When Hovak Johnston was a young girl in Kugluktuk, Nunavut, there was an elderly woman in the small Arctic community with traditional Inuit tattoos.
Johnston only saw her a few times but was always fascinated by the markings on the older woman’s face.
“She didn’t even have to say anything, I just felt her power in her presence and how interesting and beautiful she looked and just being beside her made a big impact on me,” says Johnston.
Johnston made a promise that when she was older not only would she learn more about the tattoos, but she would get them herself.
“In everything I do, I try to include the culture and to live it and to feel it and to breathe your culture. It’s so important because traditions can disappear so quickly.”
At one time the tattoos were a common part of Inuit culture, with girls receiving their first marks as children and adding to them as they experienced significant life events.
But missionaries and residential schools taught that the markings were shameful, explains Johnston, and soon the practice faded.
When Johnston heard the last woman with the traditional marks was dying, she had a visceral reaction.
“It hit me hard, kind of like a stab, because I didn’t want it to be something you just read about in books, or in photographs that you just see,” she says.
That’s when Johnston got the idea for the Inuit Tattoo Revitalization Project, which earned her a Meritorious Service Medal from the Governor General in June.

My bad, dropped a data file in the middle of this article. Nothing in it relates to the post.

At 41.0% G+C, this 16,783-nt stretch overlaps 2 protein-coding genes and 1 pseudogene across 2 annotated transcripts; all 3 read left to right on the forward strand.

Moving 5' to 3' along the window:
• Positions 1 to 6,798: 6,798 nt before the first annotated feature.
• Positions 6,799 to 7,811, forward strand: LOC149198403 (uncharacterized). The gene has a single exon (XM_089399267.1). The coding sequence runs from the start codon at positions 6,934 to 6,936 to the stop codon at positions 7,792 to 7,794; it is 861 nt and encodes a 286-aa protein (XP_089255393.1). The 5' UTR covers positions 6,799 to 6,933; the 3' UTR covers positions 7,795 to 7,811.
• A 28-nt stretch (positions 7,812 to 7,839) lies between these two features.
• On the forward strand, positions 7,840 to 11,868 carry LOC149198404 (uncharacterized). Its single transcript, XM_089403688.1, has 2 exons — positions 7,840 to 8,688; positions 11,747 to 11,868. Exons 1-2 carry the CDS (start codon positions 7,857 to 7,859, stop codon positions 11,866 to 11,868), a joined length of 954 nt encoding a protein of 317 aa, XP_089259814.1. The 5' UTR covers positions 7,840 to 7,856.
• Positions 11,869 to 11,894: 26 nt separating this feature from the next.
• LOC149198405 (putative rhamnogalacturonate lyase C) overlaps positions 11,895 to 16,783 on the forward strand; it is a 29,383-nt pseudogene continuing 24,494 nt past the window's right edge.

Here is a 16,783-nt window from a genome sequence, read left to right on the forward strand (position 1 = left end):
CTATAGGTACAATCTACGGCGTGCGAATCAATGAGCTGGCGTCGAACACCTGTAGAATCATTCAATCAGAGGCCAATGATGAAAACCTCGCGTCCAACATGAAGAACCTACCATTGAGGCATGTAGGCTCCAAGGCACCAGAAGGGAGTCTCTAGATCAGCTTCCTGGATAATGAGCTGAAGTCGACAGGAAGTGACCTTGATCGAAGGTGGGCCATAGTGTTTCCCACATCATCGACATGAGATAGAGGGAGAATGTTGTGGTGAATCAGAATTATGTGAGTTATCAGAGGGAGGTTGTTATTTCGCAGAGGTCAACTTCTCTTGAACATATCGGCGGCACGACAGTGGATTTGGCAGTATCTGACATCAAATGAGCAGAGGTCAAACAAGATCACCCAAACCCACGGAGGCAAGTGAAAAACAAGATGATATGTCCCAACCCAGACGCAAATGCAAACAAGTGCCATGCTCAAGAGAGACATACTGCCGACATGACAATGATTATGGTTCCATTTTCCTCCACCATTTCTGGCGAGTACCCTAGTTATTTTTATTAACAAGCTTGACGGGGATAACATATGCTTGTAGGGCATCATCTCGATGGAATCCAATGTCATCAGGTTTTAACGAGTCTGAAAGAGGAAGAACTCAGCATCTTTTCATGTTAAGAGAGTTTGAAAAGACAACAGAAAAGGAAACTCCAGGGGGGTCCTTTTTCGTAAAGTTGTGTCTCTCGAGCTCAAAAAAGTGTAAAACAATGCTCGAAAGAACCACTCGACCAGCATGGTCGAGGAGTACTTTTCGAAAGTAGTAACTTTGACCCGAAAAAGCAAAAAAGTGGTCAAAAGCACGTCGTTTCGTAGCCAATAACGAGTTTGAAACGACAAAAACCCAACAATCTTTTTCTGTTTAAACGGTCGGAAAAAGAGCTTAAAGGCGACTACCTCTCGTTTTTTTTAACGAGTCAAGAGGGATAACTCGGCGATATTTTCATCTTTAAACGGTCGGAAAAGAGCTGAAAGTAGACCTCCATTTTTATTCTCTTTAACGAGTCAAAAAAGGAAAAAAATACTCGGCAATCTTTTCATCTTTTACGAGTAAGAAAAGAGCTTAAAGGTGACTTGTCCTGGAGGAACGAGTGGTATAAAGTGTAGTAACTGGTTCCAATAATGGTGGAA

She researched the markings, learned how to tattoo and found a young artist she trusted to create the permanent lines on her own face.
After eight years of preparation she was finally ready to start offering the tattoos to others.
She gathered a group of women, including elders, who could support them through what she called a “powerful experience.”
“There were a couple times I just had to stop and take in the moment and think, ‘Oh my gosh, this is really happening,’” she says. “It’s how I envisioned it and it’s how it should be.”
So far more than 80 women have received tattoos through the project and more than 50 have been done by Johnston.
For her, the tattoos are a representation of what it means to be an Indigenous woman.
“In everything I do, I try to include the culture and to live it and to feel it and to breathe your culture,” says Johnston. “It’s so important because traditions can disappear so quickly.”
Anticipating Canada 150 events, Johnston is pleased to see a variety of Indigenous groups are being invited to take part. For too long, she says, Canadians put everyone together and called them all First Nations.
Her hope is that the anniversary celebrations will help people appreciate the rich diversity of all Indigenous cultures.
“We’re all different groups and we all have different practices. People think we’re all similar but we have very different traditions.”